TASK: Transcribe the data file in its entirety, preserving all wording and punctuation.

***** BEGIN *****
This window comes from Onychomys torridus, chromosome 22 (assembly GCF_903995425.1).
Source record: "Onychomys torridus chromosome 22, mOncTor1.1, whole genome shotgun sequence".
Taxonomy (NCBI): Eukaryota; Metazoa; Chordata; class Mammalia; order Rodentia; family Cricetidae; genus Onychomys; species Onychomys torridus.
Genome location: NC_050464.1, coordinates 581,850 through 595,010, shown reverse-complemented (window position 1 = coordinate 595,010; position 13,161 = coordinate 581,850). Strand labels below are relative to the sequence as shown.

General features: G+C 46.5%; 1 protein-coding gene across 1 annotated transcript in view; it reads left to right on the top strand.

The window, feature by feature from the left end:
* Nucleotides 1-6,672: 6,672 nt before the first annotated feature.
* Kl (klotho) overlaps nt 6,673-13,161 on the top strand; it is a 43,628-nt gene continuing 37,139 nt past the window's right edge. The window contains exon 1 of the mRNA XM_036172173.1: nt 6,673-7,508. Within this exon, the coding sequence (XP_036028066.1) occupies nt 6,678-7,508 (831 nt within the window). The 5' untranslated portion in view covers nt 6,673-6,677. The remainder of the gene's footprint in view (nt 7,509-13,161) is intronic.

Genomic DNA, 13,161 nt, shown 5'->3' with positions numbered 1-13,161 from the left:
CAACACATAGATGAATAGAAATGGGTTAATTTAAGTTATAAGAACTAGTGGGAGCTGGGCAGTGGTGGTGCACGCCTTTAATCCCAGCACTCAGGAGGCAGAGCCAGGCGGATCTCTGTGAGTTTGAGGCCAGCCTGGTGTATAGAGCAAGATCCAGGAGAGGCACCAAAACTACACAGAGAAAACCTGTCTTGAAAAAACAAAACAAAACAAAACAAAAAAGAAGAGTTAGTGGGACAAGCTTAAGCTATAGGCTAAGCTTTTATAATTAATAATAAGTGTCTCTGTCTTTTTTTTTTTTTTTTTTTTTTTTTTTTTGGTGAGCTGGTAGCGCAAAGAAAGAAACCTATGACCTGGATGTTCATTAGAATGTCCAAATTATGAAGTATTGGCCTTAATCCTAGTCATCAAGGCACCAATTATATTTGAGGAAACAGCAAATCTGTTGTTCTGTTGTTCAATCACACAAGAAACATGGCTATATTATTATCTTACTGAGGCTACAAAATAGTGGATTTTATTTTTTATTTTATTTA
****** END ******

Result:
This window comes from Onychomys torridus, chromosome 22 (assembly GCF_903995425.1).
Source record: "Onychomys torridus chromosome 22, mOncTor1.1, whole genome shotgun sequence".
Taxonomy (NCBI): Eukaryota; Metazoa; Chordata; class Mammalia; order Rodentia; family Cricetidae; genus Onychomys; species Onychomys torridus.
Genome location: NC_050464.1, coordinates 581,850 through 595,010, shown reverse-complemented (window position 1 = coordinate 595,010; position 13,161 = coordinate 581,850). Strand labels below are relative to the sequence as shown.

General features: G+C 46.5%; 1 protein-coding gene across 1 annotated transcript in view; it reads left to right on the top strand.

The window, feature by feature from the left end:
* Nucleotides 1-6,672: 6,672 nt before the first annotated feature.
* Kl (klotho) overlaps nt 6,673-13,161 on the top strand; it is a 43,628-nt gene continuing 37,139 nt past the window's right edge. The window contains exon 1 of the mRNA XM_036172173.1: nt 6,673-7,508. Within this exon, the coding sequence (XP_036028066.1) occupies nt 6,678-7,508 (831 nt within the window). The 5' untranslated portion in view covers nt 6,673-6,677. The remainder of the gene's footprint in view (nt 7,509-13,161) is intronic.

Genomic DNA, 13,161 nt, shown 5'->3' with positions numbered 1-13,161 from the left:
CAACACATAGATGAATAGAAATGGGTTAATTTAAGTTATAAGAACTAGTGGGAGCTGGGCAGTGGTGGTGCACGCCTTTAATCCCAGCACTCAGGAGGCAGAGCCAGGCGGATCTCTGTGAGTTTGAGGCCAGCCTGGTGTATAGAGCAAGATCCAGGAGAGGCACCAAAACTACACAGAGAAAACCTGTCTTGAAAAAACAAAACAAAACAAAACAAAAAAGAAGAGTTAGTGGGACAAGCTTAAGCTATAGGCTAAGCTTTTATAATTAATAATAAGTGTCTCTGTCTTTTTTTTTTTTTTTTTTTTTTTTTTTTTGGTGAGCTGGTAGCGCAAAGAAAGAAACCTATGACCTGGATGTTCATTAGAATGTCCAAATTATGAAGTATTGGCCTTAATCCTAGTCATCAAGGCACCAATTATATTTGAGGAAACAGCAAATCTGTTGTTCTGTTGTTCAATCACACAAGAAACATGGCTATATTATTATCTTACTGAGGCTACAAAATAGTGGATTTTATTTTTTATTTTATTTA